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Diabetes Metab. 2014 Nov;40(5):379-85. doi: 10.1016/j.diabet.2014.03.003. Epub 2014 Apr 21.

Ethnic differences in the relationship between birth weight and type 2 diabetes mellitus in postmenopausal women.

Author information

1
Department of Epidemiology, University of Iowa, 145 North Riverside Drive, S400 CPHB, Iowa City, IA 52242, United States. Electronic address: kelli-ryckman@uiowa.edu.
2
Fred Hutchinson Cancer Research Center, 1100 Fairview Avenue N, Seattle, WA 98109, United States.
3
Department of Epidemiology, University of Iowa, 145 North Riverside Drive, S400 CPHB, Iowa City, IA 52242, United States.
4
Department of Epidemiology, University of Iowa, 145 North Riverside Drive, S400 CPHB, Iowa City, IA 52242, United States; Department of Internal Medicine, University of Iowa, 145 North Riverside Drive, S400 CPHB, Iowa City, United States.
5
Department of Public Health Sciences, University of California at Davis, Med Sci 1C, Davis, CA, United States.
6
Department of Preventive Medicine, University of Tennessee Health Science Center, 600 Jefferson Avenue, Memphis, TN 38105, United States.
7
Medstar Health Research Institute and Georgetown/Howard Universities Center for Clinical and Translational Research, 6525 Belcrest Road #700, Hyattsville, MD, United States.
8
Department of Epidemiology, University of California, Box 951740, 27-138 CHS, Los Angeles, CA 90095, United States.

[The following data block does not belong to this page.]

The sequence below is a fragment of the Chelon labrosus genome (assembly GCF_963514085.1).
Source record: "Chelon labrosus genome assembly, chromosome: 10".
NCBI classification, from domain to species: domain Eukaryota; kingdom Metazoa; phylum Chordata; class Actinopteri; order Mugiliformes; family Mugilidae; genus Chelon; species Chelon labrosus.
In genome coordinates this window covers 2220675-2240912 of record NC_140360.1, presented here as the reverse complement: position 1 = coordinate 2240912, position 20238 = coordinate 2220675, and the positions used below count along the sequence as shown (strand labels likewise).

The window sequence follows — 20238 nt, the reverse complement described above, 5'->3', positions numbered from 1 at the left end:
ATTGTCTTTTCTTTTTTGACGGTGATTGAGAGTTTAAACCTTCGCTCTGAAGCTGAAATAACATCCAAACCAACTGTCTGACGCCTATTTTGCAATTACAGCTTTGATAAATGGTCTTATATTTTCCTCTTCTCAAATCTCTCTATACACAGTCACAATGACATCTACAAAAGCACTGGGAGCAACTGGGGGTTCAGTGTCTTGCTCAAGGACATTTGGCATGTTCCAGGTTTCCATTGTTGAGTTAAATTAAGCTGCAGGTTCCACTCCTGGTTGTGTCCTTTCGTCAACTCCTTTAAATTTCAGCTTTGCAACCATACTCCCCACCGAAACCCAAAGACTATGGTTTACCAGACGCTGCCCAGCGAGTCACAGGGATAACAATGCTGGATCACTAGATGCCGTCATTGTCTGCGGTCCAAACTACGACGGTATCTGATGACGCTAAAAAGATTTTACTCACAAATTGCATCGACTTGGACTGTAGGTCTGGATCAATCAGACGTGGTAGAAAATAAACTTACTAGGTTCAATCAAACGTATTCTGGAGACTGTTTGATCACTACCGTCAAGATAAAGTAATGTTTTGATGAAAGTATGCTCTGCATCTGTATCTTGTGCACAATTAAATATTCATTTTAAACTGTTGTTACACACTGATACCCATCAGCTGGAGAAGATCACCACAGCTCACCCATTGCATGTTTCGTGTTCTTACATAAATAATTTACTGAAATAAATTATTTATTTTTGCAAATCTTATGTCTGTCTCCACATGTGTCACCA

9
Kaiser Permanente Center for Health Research, 3800 N Interstate Avenue, Portland, OR 97227, United States.
10
Department of Family, Community and Rural Health, The Commonwealth Medical College, Medical Sciences Building, Room 1013, 525 Pine Street, Scranton, PA 18509, United States.
11
John A. Burns School of Medicine and Cardiovascular Division, University of Hawaii, The Queens Medical Center, 1301 Punchbowl Street, Honolulu, HI 96813, United States.

Abstract

AIM:

The objective of this study is to examine the relationship between self-reported birth weight and the adult occurrence of type 2 diabetes mellitus in a large multi-ethnic population of women.

METHODS:

Baseline data from the Women's Health Initiative Observational Study [n=75,993] was used to examine the association between participant birth weight category and prevalent type 2 diabetes mellitus. Models were adjusted for age, ethnicity, body mass index and other pertinent risk factors. Sub-analyses were performed stratifying by ethnicity.

RESULTS:

There was a strong inverse association between birth weight and type 2 diabetes mellitus with a birth weight of <6 pounds (lbs) (OR: 1.16, 95% CI: 1.01, 1.33) significantly associated with an increased risk of type 2 diabetes mellitus and a birth weight of ≥10 lbs (OR: 0.72, 95% CI: 0.57, 0.92) associated with a decreased risk of type 2 diabetes mellitus compared to women who reported their birth weight between 7 and 8 lbs 15 ounces (oz). Stratifying by ethnicity, the inverse association between birth weight and type 2 diabetes mellitus was only apparent in White women, but not Black, Hispanic or Asian women.

CONCLUSION:

Lower birth weight was associated with increased T2D risk in American White and Black post-menopausal women.

KEYWORDS:

Birth weight; Diabetes; Fetal programming

PMID:
24751988
PMCID:
PMC4638122
DOI:
10.1016/j.diabet.2014.03.003
[Indexed for MEDLINE]
Free PMC Article

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